Using permaculture ethics & design principles to transform an old energy guzzling bungalow into a showcase of sustainable design. It's about energy cycling, building community, self-reliance,creatively using & reusing materials... all without spending heaps of money.

Sunday, November 17, 2013

A guide to chicken breeding... from a novice.

Principle 12: Creatively use and respond to change

In March this year we were looking to build up our flock as our egg production was too low. I took the kids to the farm nearby to pick up a couple of point of lay hens and they convinced me to also get a couple of young chicks for them.

Kai and Sen with their chicks, Browny and Icku

It started to become clear after a few weeks that our new black hen (bottom right) was not a hen at all. The chooks get let out into the garden for limited times - great for when it's time to dig over a bed.

One of the point of lay hens turned out to not be a hen at all - but has become a very noisy and overprotective (read aggressive) rooster. Rather than get rid of him I told my closest neighbours of the situation and asked them to let me know if he was becoming a problem for them - and that I'd deal with it. I contacted council to check in regarding the legalities of having a rooster in town, and it appear that this is not an issue. I imagine that if people complained then that would be a different story. I make an effort to get along with my neighbours, which certainly helps in situations like this. My hope was that the rooster would help provide us with the next generation.

The next generation

Mistake #1. When one of the hens became broody in early Spring I left her to sit on her small clutch of eggs. This, in retrospect was a mistake. I later read a section in Jackie French's Chook book, confirming that if the hen is broody (for a few days running) she should be put in her own special pen, away from the other chooks. Instead I left her with the others in a high nest, about 40cm off the ground.

Mistake #2. The other hens kept laying and I added some more eggs to her clutch, about 10 in all - not a good idea either. It meant that the chicks would hatch at different times. I should have let her sit on just one egg, while I collected more - then taken the one away and added a fresh batch of 6-15 eggs at one time. For an inexperienced hen like mine, Jackie recommends just six eggs. Apparently you can use eggs that have been collected for up to a month after lay.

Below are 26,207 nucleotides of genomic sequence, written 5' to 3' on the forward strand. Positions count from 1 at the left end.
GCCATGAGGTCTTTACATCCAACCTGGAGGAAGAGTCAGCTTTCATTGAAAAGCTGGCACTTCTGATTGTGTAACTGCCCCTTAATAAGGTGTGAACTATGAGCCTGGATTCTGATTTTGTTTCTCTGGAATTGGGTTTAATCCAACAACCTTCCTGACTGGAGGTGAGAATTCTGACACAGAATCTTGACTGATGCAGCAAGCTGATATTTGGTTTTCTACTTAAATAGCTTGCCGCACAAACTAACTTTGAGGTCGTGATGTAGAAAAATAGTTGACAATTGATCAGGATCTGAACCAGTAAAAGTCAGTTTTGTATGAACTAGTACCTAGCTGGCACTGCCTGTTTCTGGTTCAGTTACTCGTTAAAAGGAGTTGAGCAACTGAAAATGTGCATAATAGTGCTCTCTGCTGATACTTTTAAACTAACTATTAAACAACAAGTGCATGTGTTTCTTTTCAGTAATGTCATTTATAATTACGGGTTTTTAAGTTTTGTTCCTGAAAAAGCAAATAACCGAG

Mistake #3. When the first chick hatched I realised my earlier mistake and quickly made up a new pen and tried to move the hen. Very bad idea. When I let her into the new pen she escaped in a flash and freaked out, running round the backyard. I opened the main chook yard for her and opened the hut for her and she went straight back on her clutch of eggs again - a lucky escape for me.

The first chick made an appearance in the high nest, it wasn't long before it's exploring lead to a 40cm drop to soft grass below.

Of the 10 eggs that were under the mother hen, 4 chicks hatched out over 2-3 days. The nest was up high and the chicks couldn’t get back up when they came off the nest, so the mother came off leaving 6 eggs. When I checked the eggs I could hear cheeping and so decided to crack open the eggs to see if any chicks could be rescued...

Another mistake?

Here's the story in pictures of my rescue attempt.

15th November 11:44am - 2 of the chicks from the clutch of 6 appeared close to fully developed, showing movement, though not much. The other 4 chicks did not survive.
15th November 1:30pm - I got a cardboard box and hooked up a 75W incandescent light bulb to keep the chicks warm. They were quite cold. I was aiming for a temperature of 37ÂșC and used a thermometer and adjusted the box lid to reach the right temperature. I used an eye dropper to give them some water.
15th November 4:45pm - One of the chicks was quite active, the other wasn’t. I decided to leave them in the box overnight and see how they fared in the morning.
16th November 6:00am - after staying the the warm box overnight both chicks were lively. I thought they could join their family and hoped that their mother would take them under her wing.
16th November 8:00am - I introduced the chicks to their mother and siblings. She was a bit unsure initially, but accepted them thankfully.
17th November - I kept the mother and chick separate from the other chooks and rooster. 6 happy chicks with their mum. I made a drink station for them, auto refilling and shallow so they can’t drown. Being low it does fill with scratched grass so needs to be checked often.
I got the idea for the drink station from the youtube video below:

1 comment:

Christine said...

Thanks for the story, Richard. Our chicks should be hatching tomorrow, and I also added a few fresh ones to the clutch 2 days later than the rest…I may need to do a rescue stint similar to yours (though I wouldn't have thought of it myself). I will definitely set up one of those water bottles as well. And keep you posted.

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